Everything said here about the use of a foam paddle float in cold water conditions is right on target.
However, I'd like to share an alternative re-entry that is often easier for those of us with limited upper-body strength: Once you have your paddle float rigged and in place behind the cockpit, position yourself parallel to the cockpit, facing forward. Grasping the cockpit coaming and paddle with one hand, grasp the paddle shaft just up from the paddle float with the other - the paddle shaft will be just below your shoulder blades. Lean back on the shaft and bring your feet to the surface. With straight legs, hook your feet into the cockpit and then push down on the outrigger (with most of your "oomph" on the kayak" and slide yourself into the seat, continuing to lean toward the paddle float until you are settled. Then proceed with securing the spray skirt, pumping and dismantling the paddle float.
The advantages of this method include eliminating the need to roll over in the cockpit and being able to use the large muscles in your legs and glutes to get you back in; it's much easier for those of us with limited upper body strength who may also carry more weight below the waist (ok, folks - that's a lot of women!) Disadvantages - it may not work well for a larger paddler whose weight is too much for the paddle shaft to support well. May also put some lower-back strain on the paddler if those muscles are not in good shape.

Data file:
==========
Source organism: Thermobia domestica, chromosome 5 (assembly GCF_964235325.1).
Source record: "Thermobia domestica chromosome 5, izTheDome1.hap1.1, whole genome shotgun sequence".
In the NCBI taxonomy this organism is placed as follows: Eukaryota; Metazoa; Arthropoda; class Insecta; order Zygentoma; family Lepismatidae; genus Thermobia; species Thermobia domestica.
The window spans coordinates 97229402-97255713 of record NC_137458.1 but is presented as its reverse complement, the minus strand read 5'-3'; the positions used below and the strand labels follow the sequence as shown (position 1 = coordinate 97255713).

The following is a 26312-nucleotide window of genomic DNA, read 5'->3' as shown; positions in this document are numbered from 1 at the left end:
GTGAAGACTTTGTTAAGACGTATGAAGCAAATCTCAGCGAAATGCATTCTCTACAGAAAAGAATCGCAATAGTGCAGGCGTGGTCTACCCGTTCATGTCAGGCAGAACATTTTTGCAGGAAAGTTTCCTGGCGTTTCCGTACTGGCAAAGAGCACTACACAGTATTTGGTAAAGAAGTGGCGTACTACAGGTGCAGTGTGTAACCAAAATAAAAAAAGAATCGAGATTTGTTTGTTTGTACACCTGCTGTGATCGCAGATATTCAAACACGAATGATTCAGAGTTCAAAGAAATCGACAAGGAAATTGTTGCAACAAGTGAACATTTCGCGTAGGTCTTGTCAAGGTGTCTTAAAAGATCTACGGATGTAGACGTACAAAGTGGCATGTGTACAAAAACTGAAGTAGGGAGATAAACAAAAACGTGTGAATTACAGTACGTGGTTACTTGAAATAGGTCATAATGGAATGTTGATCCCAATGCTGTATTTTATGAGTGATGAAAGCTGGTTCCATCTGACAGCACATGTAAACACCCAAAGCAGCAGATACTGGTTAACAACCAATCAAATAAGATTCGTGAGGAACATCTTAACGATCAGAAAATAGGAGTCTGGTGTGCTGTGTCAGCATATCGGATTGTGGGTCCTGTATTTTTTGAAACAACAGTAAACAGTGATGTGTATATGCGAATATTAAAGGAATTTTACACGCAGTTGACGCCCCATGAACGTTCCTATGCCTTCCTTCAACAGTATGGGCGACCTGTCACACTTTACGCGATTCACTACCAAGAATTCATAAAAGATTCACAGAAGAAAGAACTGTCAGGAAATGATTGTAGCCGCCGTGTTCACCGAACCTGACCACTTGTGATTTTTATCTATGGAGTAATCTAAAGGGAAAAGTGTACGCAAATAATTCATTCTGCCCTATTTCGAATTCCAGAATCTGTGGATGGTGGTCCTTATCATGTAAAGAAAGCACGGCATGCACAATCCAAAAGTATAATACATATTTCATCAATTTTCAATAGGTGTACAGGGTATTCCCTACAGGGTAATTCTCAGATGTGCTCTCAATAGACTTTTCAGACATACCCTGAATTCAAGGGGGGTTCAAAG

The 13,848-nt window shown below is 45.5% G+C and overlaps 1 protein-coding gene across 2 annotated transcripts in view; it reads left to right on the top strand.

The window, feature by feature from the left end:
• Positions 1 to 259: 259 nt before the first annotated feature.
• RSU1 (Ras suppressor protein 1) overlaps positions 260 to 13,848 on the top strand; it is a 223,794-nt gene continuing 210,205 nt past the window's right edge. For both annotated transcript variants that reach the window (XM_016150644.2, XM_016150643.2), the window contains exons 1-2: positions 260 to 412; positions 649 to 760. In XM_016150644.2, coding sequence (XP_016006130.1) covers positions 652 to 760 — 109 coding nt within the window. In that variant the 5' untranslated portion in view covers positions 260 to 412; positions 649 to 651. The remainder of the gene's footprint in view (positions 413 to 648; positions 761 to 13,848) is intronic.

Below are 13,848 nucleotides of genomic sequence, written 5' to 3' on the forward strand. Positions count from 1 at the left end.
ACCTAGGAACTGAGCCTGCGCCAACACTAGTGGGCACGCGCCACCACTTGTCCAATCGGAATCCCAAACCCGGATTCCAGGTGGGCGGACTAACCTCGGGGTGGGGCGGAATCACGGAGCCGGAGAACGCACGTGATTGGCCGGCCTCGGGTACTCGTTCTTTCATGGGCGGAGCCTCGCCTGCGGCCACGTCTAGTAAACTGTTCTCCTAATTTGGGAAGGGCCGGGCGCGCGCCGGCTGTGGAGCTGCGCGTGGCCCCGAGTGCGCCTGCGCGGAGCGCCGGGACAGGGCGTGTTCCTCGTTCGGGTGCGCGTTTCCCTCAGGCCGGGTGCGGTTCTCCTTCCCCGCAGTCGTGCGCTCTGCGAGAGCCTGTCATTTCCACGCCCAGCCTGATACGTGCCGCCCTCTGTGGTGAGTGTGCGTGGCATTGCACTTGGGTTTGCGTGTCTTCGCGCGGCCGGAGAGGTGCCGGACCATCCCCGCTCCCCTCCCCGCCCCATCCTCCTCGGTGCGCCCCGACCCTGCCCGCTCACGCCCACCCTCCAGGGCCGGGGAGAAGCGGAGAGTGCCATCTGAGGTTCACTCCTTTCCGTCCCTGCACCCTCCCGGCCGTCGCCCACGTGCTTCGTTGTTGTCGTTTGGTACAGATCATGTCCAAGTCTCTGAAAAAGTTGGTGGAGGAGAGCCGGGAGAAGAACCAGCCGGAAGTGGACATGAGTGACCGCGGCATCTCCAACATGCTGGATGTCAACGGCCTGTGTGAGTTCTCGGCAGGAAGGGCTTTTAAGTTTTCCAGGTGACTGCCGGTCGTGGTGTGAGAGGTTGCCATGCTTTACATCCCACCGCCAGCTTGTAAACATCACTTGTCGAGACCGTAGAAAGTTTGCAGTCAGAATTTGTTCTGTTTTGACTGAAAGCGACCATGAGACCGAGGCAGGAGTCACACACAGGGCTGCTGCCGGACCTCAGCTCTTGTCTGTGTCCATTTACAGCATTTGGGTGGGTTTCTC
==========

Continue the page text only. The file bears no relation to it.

I learned this in Canada, and currently live and paddle in Alaska.
2-3 Canoe/Kayak Trailer
Deck Rigging Gear
Sport Cases (Electronics)
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